I'm posting this from a hotel room in MA. Our travel plans have been postponed for this weekend. The threat of a massive ice storm, airport delays, turbulence, then more bad weather, no cherry blooms left, drenching rains, a nor'easter and more airport delays and turbulence just was too much for us to chance. In our younger days, we would have thrown caution to the wind. In our younger days, we wouldn't have listened to that little voice inside. We are older and, it is hoped, wiser so we have rescheduled the trip for Memorial Day in hopes the weather will be kinder. It will be a different trip, a different experience at the Vietnam Memorial and it will provide for a totally different type of photo opportunity. Those elusive cherry blossoms will have to wait for another year. There has been one positive for this expedition. I'm posting this from the road due to technology called a wireless network interface. In other words, I'm able to use some one's Internet provider ( the hotel where we're staying ) without being plugged into their mainframe. I purchased a network interface card (NIC), plugged in and logged on. I don't know why I haven't done this on other trips because now, I can check and send e-mails, make blog entries and even upload "hot off the presses" photos, when I can actually take them, that is.
Saturday, April 7, 2007
Next week, we are traveling to Washington,DC and I'm really thrilled. I've been to this city which is rich with history, culture and politics three times. During each of my visits, I was able to experience much of what makes this city so unique. When I was 13, our church group stayed in the basement of a host church, visited our state senator, sat in on a session of congress, absorbed the ceremonial and somber attitude of Arlington National Cemetery and marveled at the marble likenesses of Lincoln and Jefferson. At 16, my experience was centered around the many buildings of the Smithsonian and visiting friends in a nearby suburb. My best memory of that vacation had to be the landing on the moon. All of Washington paled after Armstrong and Aldrin gave that most memorable of performances from a quarter million miles away. And as a young mother of 20, we stayed at Quantico Marine Base where a high school friend and her husband were stationed, while visiting a frigid Washington Monument. This time it was a different experience at the Cemetery. That one brilliant flickering flame at the Kennedy graves has been burned into my mind ever since. Still, there is an air of excitement for this trip. This time, it's the cherry blossoms that will have my attention. These flowering trees were a gift from a Japanese city in 1912. We responded with flowering dogwoods in a splendid show of hospitality and to promote the idea of one world. This time, my husband and I will stand with others in hushed reverence at The Wall to commit to memory some of the 58,000 names that we'll find there. It will be a good trip.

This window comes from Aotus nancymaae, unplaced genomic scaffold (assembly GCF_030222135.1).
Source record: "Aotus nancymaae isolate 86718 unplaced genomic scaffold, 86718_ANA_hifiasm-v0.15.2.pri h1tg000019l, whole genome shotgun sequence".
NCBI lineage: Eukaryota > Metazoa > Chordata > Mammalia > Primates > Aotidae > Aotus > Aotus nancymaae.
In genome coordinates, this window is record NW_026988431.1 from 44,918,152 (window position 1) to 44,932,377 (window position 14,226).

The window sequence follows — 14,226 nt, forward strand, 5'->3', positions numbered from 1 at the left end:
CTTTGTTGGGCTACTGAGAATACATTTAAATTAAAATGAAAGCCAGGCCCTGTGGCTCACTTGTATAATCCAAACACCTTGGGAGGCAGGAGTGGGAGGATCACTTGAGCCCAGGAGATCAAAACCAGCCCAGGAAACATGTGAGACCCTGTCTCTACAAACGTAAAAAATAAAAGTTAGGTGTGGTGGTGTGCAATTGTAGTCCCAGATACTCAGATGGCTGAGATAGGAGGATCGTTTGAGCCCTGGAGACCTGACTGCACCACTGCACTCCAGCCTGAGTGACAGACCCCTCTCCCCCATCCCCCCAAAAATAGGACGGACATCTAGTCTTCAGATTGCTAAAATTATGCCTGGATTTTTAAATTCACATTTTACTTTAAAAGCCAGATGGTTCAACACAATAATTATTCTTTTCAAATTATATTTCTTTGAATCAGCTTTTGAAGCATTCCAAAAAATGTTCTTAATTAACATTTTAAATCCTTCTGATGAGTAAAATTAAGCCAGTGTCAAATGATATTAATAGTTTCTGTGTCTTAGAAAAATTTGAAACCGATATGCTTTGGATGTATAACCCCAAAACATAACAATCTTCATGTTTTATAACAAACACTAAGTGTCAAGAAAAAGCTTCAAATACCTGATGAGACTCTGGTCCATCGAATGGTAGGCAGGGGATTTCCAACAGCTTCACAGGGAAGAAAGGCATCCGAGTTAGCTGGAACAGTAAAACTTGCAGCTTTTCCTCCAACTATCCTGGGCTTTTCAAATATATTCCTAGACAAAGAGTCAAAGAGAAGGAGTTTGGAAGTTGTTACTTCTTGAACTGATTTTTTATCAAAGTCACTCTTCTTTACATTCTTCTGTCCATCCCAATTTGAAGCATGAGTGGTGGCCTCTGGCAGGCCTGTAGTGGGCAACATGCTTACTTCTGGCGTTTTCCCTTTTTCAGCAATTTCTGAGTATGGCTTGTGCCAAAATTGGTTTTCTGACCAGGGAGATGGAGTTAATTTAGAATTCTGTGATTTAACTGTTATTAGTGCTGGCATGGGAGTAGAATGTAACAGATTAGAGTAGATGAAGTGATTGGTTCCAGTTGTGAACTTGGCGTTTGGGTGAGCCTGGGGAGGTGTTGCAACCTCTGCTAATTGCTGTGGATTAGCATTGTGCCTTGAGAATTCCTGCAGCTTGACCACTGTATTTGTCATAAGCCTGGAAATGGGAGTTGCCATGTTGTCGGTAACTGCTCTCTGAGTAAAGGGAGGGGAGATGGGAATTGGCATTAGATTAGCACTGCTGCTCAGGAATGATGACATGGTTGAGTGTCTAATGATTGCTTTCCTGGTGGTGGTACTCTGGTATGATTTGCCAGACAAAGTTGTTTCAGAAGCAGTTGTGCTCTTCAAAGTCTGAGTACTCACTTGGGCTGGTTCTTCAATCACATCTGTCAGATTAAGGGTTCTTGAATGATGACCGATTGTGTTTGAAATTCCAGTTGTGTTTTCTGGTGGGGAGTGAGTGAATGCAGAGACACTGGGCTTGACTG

Thursday, April 5, 2007
The list I mentioned was getting smaller. Items were getting scratched off each day, sometimes a couple of them. I began feeling really good about myself and then, just when I was about to see the bottom of the list, I had to start adding things once more. For instance, today I finished this season's spring and summer card selection for two of the five galleries that I exhibit in. And I delivered a CD with some images to the production team at WREN which stand for the Women's Rural Entrepreneurial Network. It's an organization that helps small cottage industries to thrive and grow with sound business practices and help from people who've been there. Anyway, they needed some photographs for an upcoming issue of their magazine and several of my images were just what they were looking for. Sorry, got sidetracked there for a minute. Now, I've been asked to exhibit some of my work in a storefront on Main Street in downtown Littleton. WOW! People pass this window by the hundreds every day and I get to have the space for three weeks. It's a great opportunity to get my work seen by loads of people, but I wasn't planning on the extra framing and production just now. I'll need to come up with around eight pieces in the next day or two. This charming little girl is my granddaughter, Stephanie who is trying to convince the little dog that she is the boss.